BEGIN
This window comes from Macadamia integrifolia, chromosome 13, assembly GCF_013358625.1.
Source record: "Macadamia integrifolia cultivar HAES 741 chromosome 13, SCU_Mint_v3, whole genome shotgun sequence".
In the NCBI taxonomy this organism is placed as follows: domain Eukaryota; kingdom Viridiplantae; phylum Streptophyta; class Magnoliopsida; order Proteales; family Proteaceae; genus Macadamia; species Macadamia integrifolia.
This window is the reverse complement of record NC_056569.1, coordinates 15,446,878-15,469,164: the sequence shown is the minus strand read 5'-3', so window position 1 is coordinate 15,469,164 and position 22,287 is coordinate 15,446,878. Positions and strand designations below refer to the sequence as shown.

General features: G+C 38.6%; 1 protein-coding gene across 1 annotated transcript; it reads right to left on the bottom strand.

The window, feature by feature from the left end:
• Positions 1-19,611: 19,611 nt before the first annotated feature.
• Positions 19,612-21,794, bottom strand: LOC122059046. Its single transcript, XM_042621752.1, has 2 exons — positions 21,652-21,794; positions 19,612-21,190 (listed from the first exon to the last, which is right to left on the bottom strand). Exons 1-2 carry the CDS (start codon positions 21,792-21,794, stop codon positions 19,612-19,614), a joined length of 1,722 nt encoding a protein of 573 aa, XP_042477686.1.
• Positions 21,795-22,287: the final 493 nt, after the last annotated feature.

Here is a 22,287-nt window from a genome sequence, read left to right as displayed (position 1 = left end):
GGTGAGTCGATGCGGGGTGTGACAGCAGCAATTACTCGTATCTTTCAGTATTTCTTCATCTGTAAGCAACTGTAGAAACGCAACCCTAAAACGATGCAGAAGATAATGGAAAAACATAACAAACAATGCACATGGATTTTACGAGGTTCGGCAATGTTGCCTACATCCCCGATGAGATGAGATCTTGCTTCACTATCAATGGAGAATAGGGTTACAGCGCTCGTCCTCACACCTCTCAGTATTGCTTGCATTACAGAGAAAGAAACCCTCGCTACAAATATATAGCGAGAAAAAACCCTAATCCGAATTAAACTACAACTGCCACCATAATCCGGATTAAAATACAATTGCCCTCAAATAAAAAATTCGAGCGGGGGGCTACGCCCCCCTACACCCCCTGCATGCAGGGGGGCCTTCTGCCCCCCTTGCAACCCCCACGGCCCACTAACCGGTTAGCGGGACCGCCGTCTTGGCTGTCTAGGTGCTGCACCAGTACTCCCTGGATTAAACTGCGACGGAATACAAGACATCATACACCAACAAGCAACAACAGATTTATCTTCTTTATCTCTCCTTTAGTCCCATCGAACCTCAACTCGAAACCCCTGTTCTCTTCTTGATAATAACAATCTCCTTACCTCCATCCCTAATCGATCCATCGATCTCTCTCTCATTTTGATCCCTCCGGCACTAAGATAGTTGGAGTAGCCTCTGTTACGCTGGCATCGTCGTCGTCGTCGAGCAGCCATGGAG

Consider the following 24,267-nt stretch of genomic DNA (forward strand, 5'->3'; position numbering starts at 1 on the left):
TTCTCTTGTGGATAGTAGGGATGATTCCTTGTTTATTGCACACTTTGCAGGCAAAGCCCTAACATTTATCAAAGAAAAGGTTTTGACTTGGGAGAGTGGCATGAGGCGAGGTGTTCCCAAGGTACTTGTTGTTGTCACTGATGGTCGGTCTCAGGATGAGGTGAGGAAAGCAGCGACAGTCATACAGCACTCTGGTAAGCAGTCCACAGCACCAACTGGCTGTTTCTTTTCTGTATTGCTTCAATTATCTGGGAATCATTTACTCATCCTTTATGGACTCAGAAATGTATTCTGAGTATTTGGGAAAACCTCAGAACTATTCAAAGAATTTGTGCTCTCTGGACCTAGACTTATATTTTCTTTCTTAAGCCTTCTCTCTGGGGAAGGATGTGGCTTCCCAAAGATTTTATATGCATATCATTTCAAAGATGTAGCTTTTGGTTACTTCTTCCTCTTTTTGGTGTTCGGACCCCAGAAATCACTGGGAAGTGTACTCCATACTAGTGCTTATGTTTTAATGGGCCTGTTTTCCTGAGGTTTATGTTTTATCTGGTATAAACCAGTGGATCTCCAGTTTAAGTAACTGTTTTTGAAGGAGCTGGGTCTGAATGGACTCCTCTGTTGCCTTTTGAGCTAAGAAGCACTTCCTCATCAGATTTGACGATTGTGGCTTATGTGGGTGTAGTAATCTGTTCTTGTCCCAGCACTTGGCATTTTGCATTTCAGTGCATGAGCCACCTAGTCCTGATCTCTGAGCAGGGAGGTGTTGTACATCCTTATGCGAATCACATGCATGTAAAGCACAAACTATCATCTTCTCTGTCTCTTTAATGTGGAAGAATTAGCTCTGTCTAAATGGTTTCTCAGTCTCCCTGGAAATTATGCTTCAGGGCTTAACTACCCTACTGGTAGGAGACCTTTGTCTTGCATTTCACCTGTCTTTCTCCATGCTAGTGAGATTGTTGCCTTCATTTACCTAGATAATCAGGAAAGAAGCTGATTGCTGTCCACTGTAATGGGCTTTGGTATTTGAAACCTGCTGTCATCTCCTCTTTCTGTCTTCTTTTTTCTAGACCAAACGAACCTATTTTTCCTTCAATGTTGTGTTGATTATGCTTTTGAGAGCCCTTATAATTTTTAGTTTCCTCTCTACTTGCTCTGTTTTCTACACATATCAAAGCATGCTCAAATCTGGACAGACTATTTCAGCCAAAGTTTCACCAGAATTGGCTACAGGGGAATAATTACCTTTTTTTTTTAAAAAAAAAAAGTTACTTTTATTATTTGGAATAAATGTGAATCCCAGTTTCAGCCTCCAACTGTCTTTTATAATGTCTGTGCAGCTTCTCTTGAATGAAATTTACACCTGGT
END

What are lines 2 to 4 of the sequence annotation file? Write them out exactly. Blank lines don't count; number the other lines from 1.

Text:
Source record: "Macadamia integrifolia cultivar HAES 741 chromosome 13, SCU_Mint_v3, whole genome shotgun sequence".
In the NCBI taxonomy this organism is placed as follows: domain Eukaryota; kingdom Viridiplantae; phylum Streptophyta; class Magnoliopsida; order Proteales; family Proteaceae; genus Macadamia; species Macadamia integrifolia.
This window is the reverse complement of record NC_056569.1, coordinates 15,446,878-15,469,164: the sequence shown is the minus strand read 5'-3', so window position 1 is coordinate 15,469,164 and position 22,287 is coordinate 15,446,878. Positions and strand designations below refer to the sequence as shown.